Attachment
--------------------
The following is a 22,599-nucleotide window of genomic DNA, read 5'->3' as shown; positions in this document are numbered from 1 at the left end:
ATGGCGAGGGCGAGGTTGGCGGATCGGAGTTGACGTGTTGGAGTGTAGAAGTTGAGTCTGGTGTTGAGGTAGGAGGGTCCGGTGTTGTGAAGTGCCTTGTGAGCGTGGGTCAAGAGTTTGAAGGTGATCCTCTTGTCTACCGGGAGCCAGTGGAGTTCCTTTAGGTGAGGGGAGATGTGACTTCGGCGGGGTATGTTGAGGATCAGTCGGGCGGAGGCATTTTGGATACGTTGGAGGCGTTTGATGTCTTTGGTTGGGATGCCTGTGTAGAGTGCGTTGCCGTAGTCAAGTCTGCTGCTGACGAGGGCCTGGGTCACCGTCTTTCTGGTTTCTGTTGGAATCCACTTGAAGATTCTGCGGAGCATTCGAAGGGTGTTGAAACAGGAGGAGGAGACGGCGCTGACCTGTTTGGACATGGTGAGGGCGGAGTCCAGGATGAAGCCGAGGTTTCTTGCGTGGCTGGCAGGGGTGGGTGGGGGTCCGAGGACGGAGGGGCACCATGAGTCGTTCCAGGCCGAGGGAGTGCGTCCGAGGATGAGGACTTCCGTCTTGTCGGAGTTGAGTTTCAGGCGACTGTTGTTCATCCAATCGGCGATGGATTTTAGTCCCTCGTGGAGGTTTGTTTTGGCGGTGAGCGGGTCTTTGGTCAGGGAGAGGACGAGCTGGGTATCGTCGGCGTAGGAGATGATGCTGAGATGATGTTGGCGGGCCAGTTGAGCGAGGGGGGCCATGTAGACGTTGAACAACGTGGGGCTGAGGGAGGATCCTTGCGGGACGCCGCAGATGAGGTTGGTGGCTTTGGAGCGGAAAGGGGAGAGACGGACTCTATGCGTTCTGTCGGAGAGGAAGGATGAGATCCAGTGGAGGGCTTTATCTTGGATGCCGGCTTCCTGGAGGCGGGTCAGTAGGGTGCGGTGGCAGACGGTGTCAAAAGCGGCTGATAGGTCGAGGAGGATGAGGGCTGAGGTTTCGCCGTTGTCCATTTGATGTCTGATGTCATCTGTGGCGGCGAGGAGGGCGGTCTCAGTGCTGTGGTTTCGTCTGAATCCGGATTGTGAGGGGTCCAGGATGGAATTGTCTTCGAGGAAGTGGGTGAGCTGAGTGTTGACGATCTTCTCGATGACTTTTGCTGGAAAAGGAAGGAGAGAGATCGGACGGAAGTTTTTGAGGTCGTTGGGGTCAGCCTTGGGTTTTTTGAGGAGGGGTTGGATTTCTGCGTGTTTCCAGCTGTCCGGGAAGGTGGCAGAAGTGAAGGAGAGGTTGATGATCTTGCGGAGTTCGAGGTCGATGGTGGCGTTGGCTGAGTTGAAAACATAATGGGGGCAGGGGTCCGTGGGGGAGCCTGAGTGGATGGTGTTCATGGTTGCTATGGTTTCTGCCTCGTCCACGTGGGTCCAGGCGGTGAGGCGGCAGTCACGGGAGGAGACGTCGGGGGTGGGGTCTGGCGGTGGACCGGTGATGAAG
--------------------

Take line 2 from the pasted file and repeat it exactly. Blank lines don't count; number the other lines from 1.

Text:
ATGGCGAGGGCGAGGTTGGCGGATCGGAGTTGACGTGTTGGAGTGTAGAAGTTGAGTCTGGTGTTGAGGTAGGAGGGTCCGGTGTTGTGAAGTGCCTTGTGAGCGTGGGTCAAGAGTTTGAAGGTGATCCTCTTGTCTACCGGGAGCCAGTGGAGTTCCTTTAGGTGAGGGGAGATGTGACTTCGGCGGGGTATGTTGAGGATCAGTCGGGCGGAGGCATTTTGGATACGTTGGAGGCGTTTGATGTCTTTGGTTGGGATGCCTGTGTAGAGTGCGTTGCCGTAGTCAAGTCTGCTGCTGACGAGGGCCTGGGTCACCGTCTTTCTGGTTTCTGTTGGAATCCACTTGAAGATTCTGCGGAGCATTCGAAGGGTGTTGAAACAGGAGGAGGAGACGGCGCTGACCTGTTTGGACATGGTGAGGGCGGAGTCCAGGATGAAGCCGAGGTTTCTTGCGTGGCTGGCAGGGGTGGGTGGGGGTCCGAGGACGGAGGGGCACCATGAGTCGTTCCAGGCCGAGGGAGTGCGTCCGAGGATGAGGACTTCCGTCTTGTCGGAGTTGAGTTTCAGGCGACTGTTGTTCATCCAATCGGCGATGGATTTTAGTCCCTCGTGGAGGTTTGTTTTGGCGGTGAGCGGGTCTTTGGTCAGGGAGAGGACGAGCTGGGTATCGTCGGCGTAGGAGATGATGCTGAGATGATGTTGGCGGGCCAGTTGAGCGAGGGGGGCCATGTAGACGTTGAACAACGTGGGGCTGAGGGAGGATCCTTGCGGGACGCCGCAGATGAGGTTGGTGGCTTTGGAGCGGAAAGGGGAGAGACGGACTCTATGCGTTCTGTCGGAGAGGAAGGATGAGATCCAGTGGAGGGCTTTATCTTGGATGCCGGCTTCCTGGAGGCGGGTCAGTAGGGTGCGGTGGCAGACGGTGTCAAAAGCGGCTGATAGGTCGAGGAGGATGAGGGCTGAGGTTTCGCCGTTGTCCATTTGATGTCTGATGTCATCTGTGGCGGCGAGGAGGGCGGTCTCAGTGCTGTGGTTTCGTCTGAATCCGGATTGTGAGGGGTCCAGGATGGAATTGTCTTCGAGGAAGTGGGTGAGCTGAGTGTTGACGATCTTCTCGATGACTTTTGCTGGAAAAGGAAGGAGAGAGATCGGACGGAAGTTTTTGAGGTCGTTGGGGTCAGCCTTGGGTTTTTTGAGGAGGGGTTGGATTTCTGCGTGTTTCCAGCTGTCCGGGAAGGTGGCAGAAGTGAAGGAGAGGTTGATGATCTTGCGGAGTTCGAGGTCGATGGTGGCGTTGGCTGAGTTGAAAACATAATGGGGGCAGGGGTCCGTGGGGGAGCCTGAGTGGATGGTGTTCATGGTTGCTATGGTTTCTGCCTCGTCCACGTGGGTCCAGGCGGTGAGGCGGCAGTCACGGGAGGAGACGTCGGGGGTGGGGTCTGGCGGTGGACCGGTGATGAAG